Tropical Storm Irma rapidly intensified on Thursday morning, becoming a category two hurricane as it moved across the eastern Atlantic Ocean, forecasters said. Further strengthening is likely as it moves closer to the Caribbean.
Irma emerged as a tropical wave near the coast of western Africa on Sunday and slowly became more organized over the next few days. It reached tropical storm-status on Wednesday and quickly intensified on Thursday as its maximum sustained winds reached 100 miles (155 kilometers) per hour.
As of 11 a.m. ET, the center of Irma was located about 650 miles (1,050 kilometers) west of the Cabo Verde Islands, or 1,845 miles (2,975 kilometers) east of the Leeward Islands. The storm is moving towards the northwest and could potentially reach the Caribbean next week.
Eric Blake, a hurricane specialist at the U.S. National Hurricane Center, said Irma strengthened more rapidly than forecast because the system moved slower while staying somewhat south of its predicted path, allowing it to stay over warmer ocean temperatures.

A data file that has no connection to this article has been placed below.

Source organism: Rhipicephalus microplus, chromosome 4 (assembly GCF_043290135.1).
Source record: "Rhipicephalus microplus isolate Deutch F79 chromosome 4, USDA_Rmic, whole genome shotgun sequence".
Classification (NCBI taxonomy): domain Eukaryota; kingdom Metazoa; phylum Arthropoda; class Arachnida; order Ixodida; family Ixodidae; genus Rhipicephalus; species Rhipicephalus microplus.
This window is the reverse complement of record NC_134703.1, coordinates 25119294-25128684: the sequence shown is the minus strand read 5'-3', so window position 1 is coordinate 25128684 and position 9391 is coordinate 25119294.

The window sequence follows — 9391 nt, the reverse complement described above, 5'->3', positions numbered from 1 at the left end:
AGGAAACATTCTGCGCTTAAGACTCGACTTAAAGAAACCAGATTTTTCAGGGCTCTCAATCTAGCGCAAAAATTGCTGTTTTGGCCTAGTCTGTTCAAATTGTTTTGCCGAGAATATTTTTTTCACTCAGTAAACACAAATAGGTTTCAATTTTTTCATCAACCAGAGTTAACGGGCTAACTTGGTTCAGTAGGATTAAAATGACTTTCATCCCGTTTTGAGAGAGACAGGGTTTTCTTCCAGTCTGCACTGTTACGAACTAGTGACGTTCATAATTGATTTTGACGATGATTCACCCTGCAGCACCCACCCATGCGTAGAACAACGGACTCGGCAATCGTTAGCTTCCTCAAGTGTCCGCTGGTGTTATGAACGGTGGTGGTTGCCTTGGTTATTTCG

Irma is expected to move over cooler waters on Friday which should limit its strengthening, but the hurricane will reach warmer waters again later this week. “This should promote further strengthening of Irma, and the NHC forecast shows an extremely dangerous category 4 hurricane next week,” Blake explained.
The current forecast from the National Hurricane Center shows Irma could approach the Lesser Antilles on Tuesday as a powerful category four hurricane, but the forecast remains uncertain and subject to change. Some weather models suggest Irma could miss the Caribbean altogether.
It’s not yet known whether Irma will affect the United States.
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